6. The Wachau Valley
The Wachau valley in Lower Austria has been a UNESCO World Heritage Site since 2000. It is one of the oldest settled areas in Europe, and owes its wine culture to the Romans. Later, it was monasteries that shaped the cultural scene. The Wachau features steeply rising wine terraces on the north bank and gentle orchards on the south bank, with winding lanes connecting the small villages.
More information: www.austriadirect.com/wachau/
7. The Semmering Railway
The first train travelled from Vienna over the mountain route at Semmering in the Viennese Alps in 1854. A technical masterpiece, the railway overcomes 459 metres of altitude on the route from Gloggnitz to Mürzzuschlag, passes over 100 arched bridges, 16 viaducts and through 15 tunnels. The view of the railway viaduct once featured on an Austrian bank note.
More information: www.austriadirect.com/semmering-railway/
8. Baden – One of the Great Spa Towns of Europe
The town of Baden near Vienna is one of Austria’s latest additions to the UNESCO World Heritage List. It was added to the collection of Great Spa Towns in Europe in 2021. More than four million litres of warm sulphur thermal water bubble up daily from the 14 springs in the spa centre and the “yellow-golden” water is used for traditional healing treatments such as sulphur baths, packs, massages and underwater therapy.
More information: www.tourismus.baden.at
9. Historic Centre of Vienna
A stroll through the centre of Vienna is a journey through the centuries. Three architectural epochs shape the image of the former residence of the Habsburg emperors: the Middle Ages with the sky-scraping Gothic St. Stephen’s Cathedral, the Baroque era and the Ringstrasse era of the late 19th century, to which the city owes such imposing buildings as the State Opera, the Parliament, the Museum of Art History and the Museum of Natural History.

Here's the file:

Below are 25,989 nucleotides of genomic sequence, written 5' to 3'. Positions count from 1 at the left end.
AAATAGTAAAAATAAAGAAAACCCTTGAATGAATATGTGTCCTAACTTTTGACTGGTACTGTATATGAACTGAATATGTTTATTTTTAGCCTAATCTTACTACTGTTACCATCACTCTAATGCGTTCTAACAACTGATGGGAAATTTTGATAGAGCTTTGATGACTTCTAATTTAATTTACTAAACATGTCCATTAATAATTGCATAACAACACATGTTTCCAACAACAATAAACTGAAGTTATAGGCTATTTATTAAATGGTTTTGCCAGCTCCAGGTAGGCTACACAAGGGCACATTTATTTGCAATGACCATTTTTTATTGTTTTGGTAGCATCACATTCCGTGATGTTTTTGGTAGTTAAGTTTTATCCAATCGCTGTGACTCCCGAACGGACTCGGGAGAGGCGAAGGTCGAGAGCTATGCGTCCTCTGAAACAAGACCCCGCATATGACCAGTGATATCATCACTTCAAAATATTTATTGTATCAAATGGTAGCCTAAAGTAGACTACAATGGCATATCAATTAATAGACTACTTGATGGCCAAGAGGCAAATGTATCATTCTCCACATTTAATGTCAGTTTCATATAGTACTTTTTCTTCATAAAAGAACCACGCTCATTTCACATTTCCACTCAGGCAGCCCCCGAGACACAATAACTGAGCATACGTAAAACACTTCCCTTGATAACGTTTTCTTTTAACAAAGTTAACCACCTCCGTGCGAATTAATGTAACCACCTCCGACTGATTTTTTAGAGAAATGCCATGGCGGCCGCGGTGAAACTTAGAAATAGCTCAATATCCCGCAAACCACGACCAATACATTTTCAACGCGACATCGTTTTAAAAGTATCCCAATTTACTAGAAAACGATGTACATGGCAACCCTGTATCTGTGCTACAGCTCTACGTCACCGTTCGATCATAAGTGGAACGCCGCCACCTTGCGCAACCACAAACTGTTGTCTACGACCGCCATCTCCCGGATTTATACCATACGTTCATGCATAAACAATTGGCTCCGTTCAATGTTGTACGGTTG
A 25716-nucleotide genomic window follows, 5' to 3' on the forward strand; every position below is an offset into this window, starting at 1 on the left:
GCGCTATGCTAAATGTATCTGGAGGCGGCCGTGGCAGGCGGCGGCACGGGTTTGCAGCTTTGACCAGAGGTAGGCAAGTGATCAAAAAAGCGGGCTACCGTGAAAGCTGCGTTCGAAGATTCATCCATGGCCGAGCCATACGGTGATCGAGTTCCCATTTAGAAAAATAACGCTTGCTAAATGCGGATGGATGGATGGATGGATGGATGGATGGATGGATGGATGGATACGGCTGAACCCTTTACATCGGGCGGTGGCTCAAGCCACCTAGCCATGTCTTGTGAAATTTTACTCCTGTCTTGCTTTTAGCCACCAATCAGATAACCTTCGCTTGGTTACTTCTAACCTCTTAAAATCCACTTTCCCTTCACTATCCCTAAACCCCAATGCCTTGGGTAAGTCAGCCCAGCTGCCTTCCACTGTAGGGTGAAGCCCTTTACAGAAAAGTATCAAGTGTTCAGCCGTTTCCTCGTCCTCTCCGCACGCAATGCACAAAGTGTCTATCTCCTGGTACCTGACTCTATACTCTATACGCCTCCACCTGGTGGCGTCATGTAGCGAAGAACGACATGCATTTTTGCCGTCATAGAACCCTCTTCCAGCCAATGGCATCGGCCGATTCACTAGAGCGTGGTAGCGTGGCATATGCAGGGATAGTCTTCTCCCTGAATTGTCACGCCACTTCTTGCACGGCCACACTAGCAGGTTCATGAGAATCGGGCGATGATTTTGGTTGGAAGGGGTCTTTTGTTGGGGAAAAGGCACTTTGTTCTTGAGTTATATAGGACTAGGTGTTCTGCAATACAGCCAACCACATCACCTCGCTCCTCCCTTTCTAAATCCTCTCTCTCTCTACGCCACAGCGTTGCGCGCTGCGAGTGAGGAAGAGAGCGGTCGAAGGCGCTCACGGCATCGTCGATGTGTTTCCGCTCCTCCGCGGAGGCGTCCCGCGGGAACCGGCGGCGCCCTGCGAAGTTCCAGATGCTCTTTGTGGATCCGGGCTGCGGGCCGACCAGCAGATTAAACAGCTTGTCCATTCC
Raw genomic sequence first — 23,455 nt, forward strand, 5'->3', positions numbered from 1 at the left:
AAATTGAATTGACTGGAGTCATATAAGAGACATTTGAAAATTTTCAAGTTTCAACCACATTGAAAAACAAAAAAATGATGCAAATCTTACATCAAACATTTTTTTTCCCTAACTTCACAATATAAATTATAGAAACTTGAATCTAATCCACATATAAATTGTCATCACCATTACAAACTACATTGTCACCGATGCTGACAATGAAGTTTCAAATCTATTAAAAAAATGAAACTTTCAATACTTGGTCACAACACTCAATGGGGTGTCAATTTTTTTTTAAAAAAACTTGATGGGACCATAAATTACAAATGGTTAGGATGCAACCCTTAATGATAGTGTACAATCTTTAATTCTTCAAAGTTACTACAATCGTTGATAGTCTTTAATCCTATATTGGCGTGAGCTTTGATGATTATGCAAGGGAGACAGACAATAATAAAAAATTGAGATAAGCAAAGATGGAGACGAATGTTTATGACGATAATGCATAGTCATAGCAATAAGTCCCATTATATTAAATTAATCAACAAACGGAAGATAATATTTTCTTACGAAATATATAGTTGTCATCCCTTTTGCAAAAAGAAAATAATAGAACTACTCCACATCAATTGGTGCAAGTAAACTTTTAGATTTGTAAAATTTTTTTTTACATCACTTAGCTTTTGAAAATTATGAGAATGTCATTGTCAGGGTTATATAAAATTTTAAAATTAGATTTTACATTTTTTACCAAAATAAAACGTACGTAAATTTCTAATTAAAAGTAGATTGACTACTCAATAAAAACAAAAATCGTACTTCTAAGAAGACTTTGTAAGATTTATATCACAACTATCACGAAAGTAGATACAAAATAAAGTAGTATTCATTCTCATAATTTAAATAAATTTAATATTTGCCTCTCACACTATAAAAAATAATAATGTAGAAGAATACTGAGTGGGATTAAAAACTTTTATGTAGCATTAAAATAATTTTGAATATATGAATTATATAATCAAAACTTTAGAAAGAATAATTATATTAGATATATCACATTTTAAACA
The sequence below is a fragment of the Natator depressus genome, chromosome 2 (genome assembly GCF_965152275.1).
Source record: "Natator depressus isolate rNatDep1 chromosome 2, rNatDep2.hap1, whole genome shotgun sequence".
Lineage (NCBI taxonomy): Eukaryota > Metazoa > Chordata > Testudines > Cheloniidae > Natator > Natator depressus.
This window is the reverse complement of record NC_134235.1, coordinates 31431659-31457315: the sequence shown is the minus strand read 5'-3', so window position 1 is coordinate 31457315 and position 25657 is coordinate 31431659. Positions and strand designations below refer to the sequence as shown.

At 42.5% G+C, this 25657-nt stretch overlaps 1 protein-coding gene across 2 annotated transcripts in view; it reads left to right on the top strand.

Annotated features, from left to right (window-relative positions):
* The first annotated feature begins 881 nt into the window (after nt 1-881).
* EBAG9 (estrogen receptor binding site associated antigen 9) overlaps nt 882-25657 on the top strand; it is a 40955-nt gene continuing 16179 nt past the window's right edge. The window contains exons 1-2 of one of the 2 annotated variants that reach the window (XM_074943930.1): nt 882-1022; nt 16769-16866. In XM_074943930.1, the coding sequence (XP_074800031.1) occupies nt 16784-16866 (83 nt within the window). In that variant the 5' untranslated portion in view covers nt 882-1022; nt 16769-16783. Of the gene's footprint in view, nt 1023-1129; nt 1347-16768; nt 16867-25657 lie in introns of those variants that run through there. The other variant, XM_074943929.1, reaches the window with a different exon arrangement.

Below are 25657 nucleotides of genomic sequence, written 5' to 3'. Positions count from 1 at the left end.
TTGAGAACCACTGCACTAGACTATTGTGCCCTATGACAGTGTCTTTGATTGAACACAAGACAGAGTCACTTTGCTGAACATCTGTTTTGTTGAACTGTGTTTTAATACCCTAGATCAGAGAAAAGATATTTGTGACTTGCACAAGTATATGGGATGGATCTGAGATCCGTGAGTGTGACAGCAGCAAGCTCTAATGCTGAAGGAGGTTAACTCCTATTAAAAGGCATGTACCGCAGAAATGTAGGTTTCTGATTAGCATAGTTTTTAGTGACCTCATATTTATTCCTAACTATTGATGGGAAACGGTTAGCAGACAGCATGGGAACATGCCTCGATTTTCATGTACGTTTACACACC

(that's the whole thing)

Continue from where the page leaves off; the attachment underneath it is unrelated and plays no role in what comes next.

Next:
More information: www.viennadirect.com
10. Schönbrunn Palace & Gardens
Schönbrunn Palace in Vienna is also a UNESCO World Heritage Site. The deciding factors for the award were the historical significance of the palace, the magnificent furnishings and the gardens, one of the best-preserved baroque complexes in Europe.
More information: www.viennadirect.com/sights/schoenbrunn.php
11. Carnuntum – Danube Limes
The UNESCO World Heritage listing for the Danube Limes refers to the chain of defensive forts that the Roman Empire built along the river in Austria, Germany and Slovakia to protect its towns and trade routes. Carnuntum to the east of Vienna is an example of one of these and is one of the most important archaeological sites from the era in Austria.
More information: www.carnuntum.at
12. Neusiedler See
The UNESCO listing refers to the cultural landscape around the Neusiedler See and Fertő over the border in Hungary. The lake is “the westernmost steppe lake in Eurasia and an area of outstanding natural values and landscape diversity”. The Neusiedler See-Seewinkel are is also protected as part of Austria’s national park system.
More information: www.neusiedlersee.com